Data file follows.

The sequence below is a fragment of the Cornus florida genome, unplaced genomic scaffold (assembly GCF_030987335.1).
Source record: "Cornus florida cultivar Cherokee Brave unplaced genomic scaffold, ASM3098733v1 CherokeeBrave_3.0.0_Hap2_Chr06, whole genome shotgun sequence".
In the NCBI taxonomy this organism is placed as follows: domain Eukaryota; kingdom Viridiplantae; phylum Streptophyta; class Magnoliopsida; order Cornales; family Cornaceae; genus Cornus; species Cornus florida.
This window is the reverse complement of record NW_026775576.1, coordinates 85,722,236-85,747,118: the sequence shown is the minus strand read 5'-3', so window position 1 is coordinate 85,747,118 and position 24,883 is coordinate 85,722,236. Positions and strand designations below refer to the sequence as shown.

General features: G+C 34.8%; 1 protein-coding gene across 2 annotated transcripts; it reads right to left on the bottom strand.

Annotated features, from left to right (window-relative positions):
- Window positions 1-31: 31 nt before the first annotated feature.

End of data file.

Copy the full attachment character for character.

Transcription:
The sequence below is a fragment of the Cornus florida genome, unplaced genomic scaffold (assembly GCF_030987335.1).
Source record: "Cornus florida cultivar Cherokee Brave unplaced genomic scaffold, ASM3098733v1 CherokeeBrave_3.0.0_Hap2_Chr06, whole genome shotgun sequence".
In the NCBI taxonomy this organism is placed as follows: domain Eukaryota; kingdom Viridiplantae; phylum Streptophyta; class Magnoliopsida; order Cornales; family Cornaceae; genus Cornus; species Cornus florida.
This window is the reverse complement of record NW_026775576.1, coordinates 85,722,236-85,747,118: the sequence shown is the minus strand read 5'-3', so window position 1 is coordinate 85,747,118 and position 24,883 is coordinate 85,722,236. Positions and strand designations below refer to the sequence as shown.

General features: G+C 34.8%; 1 protein-coding gene across 2 annotated transcripts; it reads right to left on the bottom strand.

Annotated features, from left to right (window-relative positions):
- Window positions 1-31: 31 nt before the first annotated feature.